It would be possible for a store owner, in a deliberate attempt to confuse customers, to have this sign and have items priced at 50% to 99% of their original prices. If a customer complained, the store owner could say "75% is at least 50%, isn't it?" I wonder what a lawyer would say about this practice.

    Phrasing your sign as "Everything in the store reduced by at least 50%" would eliminate any possibility of confusion.
     

    hhtt

    Senior Member
    Turkish
    Another way of looking at it is "at least as long ago". You may come across this type of expression a lot in English. "Everything in the store is at least half price." That would logically mean everything costs 50 percent or more of the original price but in fact it means that the price has been reduced by at least 50 percent, thus it costs half of the original or less.
    If so, i.e if there is an unlogical case, aren't they been expressing it wrongly? So should they not correct it? Such situations are called literally as impaired expressions in my native.

    Thank you.
     

    Andygc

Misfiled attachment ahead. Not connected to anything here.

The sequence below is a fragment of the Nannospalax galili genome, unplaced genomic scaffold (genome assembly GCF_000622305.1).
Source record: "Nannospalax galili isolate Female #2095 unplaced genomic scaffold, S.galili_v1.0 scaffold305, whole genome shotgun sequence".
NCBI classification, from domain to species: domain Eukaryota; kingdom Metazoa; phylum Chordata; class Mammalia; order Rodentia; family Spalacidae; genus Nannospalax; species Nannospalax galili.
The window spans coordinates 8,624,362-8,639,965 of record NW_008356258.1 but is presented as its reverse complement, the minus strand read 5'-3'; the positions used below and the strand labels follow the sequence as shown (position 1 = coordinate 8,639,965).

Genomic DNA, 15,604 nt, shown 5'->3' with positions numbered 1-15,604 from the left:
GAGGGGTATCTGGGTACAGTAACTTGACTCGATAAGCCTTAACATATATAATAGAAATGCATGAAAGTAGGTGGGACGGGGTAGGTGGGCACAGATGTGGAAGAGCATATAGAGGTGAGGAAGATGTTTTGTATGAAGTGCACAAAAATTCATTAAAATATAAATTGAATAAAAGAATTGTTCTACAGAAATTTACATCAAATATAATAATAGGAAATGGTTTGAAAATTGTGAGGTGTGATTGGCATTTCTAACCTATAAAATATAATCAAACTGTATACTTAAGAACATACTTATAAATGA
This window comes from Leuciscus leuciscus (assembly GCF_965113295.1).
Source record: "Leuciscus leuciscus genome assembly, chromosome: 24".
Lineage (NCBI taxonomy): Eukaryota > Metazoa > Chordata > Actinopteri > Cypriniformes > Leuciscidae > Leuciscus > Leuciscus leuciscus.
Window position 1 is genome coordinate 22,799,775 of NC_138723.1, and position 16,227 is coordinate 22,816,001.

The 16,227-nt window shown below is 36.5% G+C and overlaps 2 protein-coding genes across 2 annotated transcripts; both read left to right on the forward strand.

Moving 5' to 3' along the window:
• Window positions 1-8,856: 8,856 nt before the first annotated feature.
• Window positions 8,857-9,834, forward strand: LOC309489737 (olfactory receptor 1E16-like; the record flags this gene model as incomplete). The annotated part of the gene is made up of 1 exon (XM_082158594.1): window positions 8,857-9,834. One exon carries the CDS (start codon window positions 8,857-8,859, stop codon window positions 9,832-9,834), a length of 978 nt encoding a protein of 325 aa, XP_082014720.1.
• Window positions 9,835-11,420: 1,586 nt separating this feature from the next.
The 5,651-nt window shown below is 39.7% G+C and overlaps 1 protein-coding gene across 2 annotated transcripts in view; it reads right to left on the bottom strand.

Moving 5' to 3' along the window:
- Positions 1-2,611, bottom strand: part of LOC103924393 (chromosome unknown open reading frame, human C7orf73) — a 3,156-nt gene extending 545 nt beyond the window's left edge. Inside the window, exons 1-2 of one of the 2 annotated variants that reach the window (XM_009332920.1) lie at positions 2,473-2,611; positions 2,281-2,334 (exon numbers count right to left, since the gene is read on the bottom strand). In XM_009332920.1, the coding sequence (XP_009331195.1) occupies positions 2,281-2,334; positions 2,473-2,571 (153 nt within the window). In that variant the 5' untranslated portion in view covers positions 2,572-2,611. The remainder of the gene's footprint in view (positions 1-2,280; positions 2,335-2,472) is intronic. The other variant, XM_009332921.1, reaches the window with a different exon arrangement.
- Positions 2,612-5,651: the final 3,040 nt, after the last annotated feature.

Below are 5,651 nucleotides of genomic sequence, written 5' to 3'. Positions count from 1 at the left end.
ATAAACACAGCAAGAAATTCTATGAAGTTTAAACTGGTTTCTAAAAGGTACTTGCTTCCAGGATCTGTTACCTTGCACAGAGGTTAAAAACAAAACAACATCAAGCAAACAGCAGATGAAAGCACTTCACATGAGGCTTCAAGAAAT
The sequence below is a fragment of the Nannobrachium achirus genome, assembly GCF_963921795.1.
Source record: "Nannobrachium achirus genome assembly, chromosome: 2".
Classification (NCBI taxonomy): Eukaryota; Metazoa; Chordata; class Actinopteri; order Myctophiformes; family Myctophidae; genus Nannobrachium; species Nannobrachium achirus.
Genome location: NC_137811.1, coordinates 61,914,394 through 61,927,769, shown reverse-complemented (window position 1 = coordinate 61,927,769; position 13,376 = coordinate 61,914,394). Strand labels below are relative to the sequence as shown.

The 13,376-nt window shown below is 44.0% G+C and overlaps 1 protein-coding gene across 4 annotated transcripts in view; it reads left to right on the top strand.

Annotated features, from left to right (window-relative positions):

Senior Member
    British English
    "Everything in the store is at least half price." That would logically mean everything costs 50 percent or more of the original price
    :confused: That is what it means. I've never seen a shop having a sale where they say "at least half price" to mean "at most half price".
     

    RedwoodGrove

    Senior Member
    English, USA
    If so, i.e if there is an unlogical case, aren't they been expressing it wrongly? So should they not correct it? Such situations are called literally as impaired expressions in my native.
    Yes, they are expressing it wrongly. But you hear it all the time mixed in with more normal expressions.
    I've never seen a shop having a sale where they say "at least half price" to mean "at most half price".
    Ah, but you've never listened to much American radio, I bet. ;) I think you're right that here in this litigious society a store has to be more careful with printed announcements. There are lawsuits to be made over this kind of stuff and lawyers to make them.